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to feel teacher was unfair to call dd dramatic

(45 Posts)
PrincessScrumpy Fri 21-Dec-12 22:37:34

DH picked up dd1 from school and her teacher told him dd fell over and was very dramatic but there wasn't even a mark so perhaps she needs an earlier night.

Now, dd is 4 and goes to bed between 7pm and 7.30pm and is fine but it's the end of her first term so i'm fine with the fact she's tired and think ok, we'll keep an eye on it.

At bed time dd pulls down rights to reveal a very site looking bruise and grazeon her knee and I completely understand why she cried. Turns out teacher didn't look but took word of dinner lady. I'm sure it's not malicious but I feel sad dd was labled dramatic and had us telling her that even if she is tired she needs to basically toughen up. I probably would have cried if I'd fallen that hard.

Probably bu but teachers story doesn't match reality.

PrincessScrumpy Fri 21-Dec-12 22:38:28

Tights and sore...

pictish Fri 21-Dec-12 22:41:33

Oh well. She'll live. wink

OutragedAtThePriceOfFreddos Fri 21-Dec-12 22:42:40

I'd have thought the dinner lady looked after your dd properly at the time it halo ended and there was probably no need of rathe teacher to look. She may have meant that your dd was being dramatic in the same way lots of five year olds are. I work in a class full of five year olds and they fall over at lunchtime and spend the whole afternoon talking about it. I expect that's all the teacher was referring to. That and the fact that classes all over the country have probably been crazy today, and I expect most 5yos condo ave done with an early night.

Tbh, I think you are being a bit dramatic to think your dd has been labelled because of one little comment from a teacher who cared enough to tell you about a normal playground fall.

oldpeculiar Fri 21-Dec-12 22:44:35

well you and her had better get used to the playground bruises and scrapes, there will be plenty plenty more

InNeedOfBrandyButter Fri 21-Dec-12 22:44:52

Noo you can't start threads moaning/complaining about teachers on here....it won't end well from personal experience.

Floralnomad Fri 21-Dec-12 22:45:15

If she didn't rip the tights it can't have been that hard a fall . I think you are overreacting and the teacher prob thinks they're all dramatic as most children who fall over at that age are.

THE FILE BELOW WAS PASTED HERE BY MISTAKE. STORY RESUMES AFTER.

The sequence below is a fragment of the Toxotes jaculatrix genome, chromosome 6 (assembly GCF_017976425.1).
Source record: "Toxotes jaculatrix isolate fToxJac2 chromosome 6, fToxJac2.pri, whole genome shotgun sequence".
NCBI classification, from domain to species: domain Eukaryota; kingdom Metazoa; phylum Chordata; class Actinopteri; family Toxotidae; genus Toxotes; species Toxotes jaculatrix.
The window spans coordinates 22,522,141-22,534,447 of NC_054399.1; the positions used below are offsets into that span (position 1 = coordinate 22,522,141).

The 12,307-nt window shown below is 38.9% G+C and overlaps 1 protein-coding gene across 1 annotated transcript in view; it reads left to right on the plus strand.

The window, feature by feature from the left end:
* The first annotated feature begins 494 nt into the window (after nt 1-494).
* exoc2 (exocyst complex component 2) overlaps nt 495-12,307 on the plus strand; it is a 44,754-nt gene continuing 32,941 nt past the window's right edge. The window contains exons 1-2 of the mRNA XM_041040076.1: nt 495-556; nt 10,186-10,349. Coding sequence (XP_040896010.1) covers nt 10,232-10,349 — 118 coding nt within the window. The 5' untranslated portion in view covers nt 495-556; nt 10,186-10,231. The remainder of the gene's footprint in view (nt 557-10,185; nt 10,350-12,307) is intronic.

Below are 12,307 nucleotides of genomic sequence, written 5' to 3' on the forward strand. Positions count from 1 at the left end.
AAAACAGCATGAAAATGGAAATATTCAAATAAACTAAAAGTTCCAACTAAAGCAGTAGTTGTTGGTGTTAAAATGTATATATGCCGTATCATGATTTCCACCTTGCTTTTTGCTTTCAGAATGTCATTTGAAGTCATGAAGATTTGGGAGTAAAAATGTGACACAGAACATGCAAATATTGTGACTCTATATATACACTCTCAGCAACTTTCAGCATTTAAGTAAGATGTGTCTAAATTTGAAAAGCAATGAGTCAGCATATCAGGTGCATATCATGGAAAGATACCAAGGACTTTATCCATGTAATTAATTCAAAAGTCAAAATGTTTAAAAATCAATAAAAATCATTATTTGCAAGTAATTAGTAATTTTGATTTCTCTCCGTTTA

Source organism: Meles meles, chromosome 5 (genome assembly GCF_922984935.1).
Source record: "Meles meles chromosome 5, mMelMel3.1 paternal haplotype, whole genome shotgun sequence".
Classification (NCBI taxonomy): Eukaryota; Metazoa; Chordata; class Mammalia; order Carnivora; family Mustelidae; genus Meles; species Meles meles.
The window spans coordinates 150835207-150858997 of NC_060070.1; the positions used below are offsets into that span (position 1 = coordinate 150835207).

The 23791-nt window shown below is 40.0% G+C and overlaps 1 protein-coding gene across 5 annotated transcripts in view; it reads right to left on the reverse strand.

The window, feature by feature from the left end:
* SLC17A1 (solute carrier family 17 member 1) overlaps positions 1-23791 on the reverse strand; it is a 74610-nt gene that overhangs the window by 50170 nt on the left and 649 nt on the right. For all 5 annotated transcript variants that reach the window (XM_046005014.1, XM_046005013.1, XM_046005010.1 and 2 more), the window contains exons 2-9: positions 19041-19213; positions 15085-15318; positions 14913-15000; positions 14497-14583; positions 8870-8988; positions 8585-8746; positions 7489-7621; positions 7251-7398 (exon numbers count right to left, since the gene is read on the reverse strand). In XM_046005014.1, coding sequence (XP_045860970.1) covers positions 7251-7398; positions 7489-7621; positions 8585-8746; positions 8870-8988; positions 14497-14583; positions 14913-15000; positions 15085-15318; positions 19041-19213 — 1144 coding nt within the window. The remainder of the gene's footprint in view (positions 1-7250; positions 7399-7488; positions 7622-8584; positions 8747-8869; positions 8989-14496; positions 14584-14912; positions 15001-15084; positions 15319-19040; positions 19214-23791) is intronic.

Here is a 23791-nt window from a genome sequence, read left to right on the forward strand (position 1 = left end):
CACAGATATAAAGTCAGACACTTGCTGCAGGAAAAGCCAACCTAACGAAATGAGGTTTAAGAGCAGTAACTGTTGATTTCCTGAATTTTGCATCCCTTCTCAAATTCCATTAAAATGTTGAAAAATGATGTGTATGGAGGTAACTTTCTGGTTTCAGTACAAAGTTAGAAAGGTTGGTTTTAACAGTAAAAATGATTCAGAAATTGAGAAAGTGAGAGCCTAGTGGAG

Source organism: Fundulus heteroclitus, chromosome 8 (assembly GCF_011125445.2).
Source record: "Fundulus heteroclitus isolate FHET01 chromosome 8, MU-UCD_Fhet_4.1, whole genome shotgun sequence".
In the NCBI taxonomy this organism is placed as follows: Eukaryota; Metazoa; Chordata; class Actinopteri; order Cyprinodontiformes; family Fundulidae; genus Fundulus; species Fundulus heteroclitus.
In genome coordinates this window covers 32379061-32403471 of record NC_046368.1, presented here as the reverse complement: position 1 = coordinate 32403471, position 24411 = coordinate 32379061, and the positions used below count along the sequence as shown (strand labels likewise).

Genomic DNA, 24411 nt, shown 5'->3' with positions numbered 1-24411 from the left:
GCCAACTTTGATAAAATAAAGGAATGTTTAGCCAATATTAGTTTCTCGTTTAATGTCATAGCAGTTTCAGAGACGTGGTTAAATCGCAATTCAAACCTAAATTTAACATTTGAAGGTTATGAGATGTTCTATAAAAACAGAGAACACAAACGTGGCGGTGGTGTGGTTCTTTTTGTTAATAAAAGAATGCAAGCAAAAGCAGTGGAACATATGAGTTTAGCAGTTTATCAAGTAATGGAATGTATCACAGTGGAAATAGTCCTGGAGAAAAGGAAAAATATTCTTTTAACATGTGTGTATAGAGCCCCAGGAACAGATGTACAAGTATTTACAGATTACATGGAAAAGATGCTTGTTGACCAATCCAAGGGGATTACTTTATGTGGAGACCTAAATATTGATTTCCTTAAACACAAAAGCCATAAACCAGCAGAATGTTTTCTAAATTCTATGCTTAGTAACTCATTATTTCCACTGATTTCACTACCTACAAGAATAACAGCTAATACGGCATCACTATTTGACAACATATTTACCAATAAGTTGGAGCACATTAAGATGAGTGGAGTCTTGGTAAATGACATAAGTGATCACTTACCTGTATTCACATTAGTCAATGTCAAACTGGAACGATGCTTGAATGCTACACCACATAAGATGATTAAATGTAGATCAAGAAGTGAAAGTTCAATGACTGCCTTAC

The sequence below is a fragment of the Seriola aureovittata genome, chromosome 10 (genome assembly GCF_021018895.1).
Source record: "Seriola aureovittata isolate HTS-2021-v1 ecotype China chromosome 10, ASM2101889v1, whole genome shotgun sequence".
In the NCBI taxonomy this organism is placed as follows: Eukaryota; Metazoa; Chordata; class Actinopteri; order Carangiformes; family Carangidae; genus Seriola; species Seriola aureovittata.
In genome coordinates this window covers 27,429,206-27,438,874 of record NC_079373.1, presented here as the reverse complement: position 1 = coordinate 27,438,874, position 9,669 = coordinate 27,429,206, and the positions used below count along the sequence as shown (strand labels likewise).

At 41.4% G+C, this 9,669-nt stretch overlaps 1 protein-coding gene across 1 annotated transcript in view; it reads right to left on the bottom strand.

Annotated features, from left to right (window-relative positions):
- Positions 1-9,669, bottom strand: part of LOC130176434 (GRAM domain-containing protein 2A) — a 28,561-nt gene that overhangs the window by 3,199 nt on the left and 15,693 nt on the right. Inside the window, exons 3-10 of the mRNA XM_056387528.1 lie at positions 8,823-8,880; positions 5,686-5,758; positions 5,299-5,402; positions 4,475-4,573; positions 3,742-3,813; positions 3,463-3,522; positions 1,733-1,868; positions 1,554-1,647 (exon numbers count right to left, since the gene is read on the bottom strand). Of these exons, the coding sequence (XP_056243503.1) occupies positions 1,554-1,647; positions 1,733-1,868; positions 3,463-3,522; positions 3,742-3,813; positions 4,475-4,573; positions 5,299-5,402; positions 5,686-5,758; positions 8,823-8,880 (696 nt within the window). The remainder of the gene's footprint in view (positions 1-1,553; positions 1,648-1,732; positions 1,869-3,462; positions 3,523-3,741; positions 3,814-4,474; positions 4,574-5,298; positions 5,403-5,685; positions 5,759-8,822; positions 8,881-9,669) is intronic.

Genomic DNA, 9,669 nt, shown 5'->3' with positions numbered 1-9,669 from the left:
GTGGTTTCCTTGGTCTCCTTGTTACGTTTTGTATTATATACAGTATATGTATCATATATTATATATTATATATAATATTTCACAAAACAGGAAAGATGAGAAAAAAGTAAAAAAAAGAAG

MsHighwater Fri 21-Dec-12 22:45:33

I'd be making sure teacher got an update on the bruise and the graze in the hope she'll learn to look a little closer next time a child cries "dramatically". Any graze is worth a 4 year old's tears, imo.

WorraLorraTurkey Fri 21-Dec-12 22:45:49

I think all little kids are drama Queens at times aren't they? It goes with the territory grin

Sorry about her knee though.

On the other hand, if it was that painful surely she would have complained about it and drawn your attention to it long before bedtime?

Perhaps it looks worse than it is, particularly if it's been covered by tights all day and evening?

fortyplus Fri 21-Dec-12 22:46:51

You sound rather dramatic...

Greensleeves Fri 21-Dec-12 22:50:18

I can see why you feel a bit put out by the description, but she said it to your dh, not your dd, and teachers usually have a bit of black humour about children's bumps and grazes and playground woes, because they see hundreds of them. It's the end of the world for somebody at least fifty times per playtime i an average infant school, sometimes a bit of lofty jollying-along is kinder and more calming than encouraging children to fall apart

it doesn't mean she was unkind to your dd at the time.

PrincessScrumpy Fri 21-Dec-12 22:52:15

okay I accept i'm dramatic. I was just rather shocked when I saw her knee. Dd can be dramatic so not worried she was called it but felt unfair on this occasion.

bradywasmyfavouritewiseman Fri 21-Dec-12 22:52:17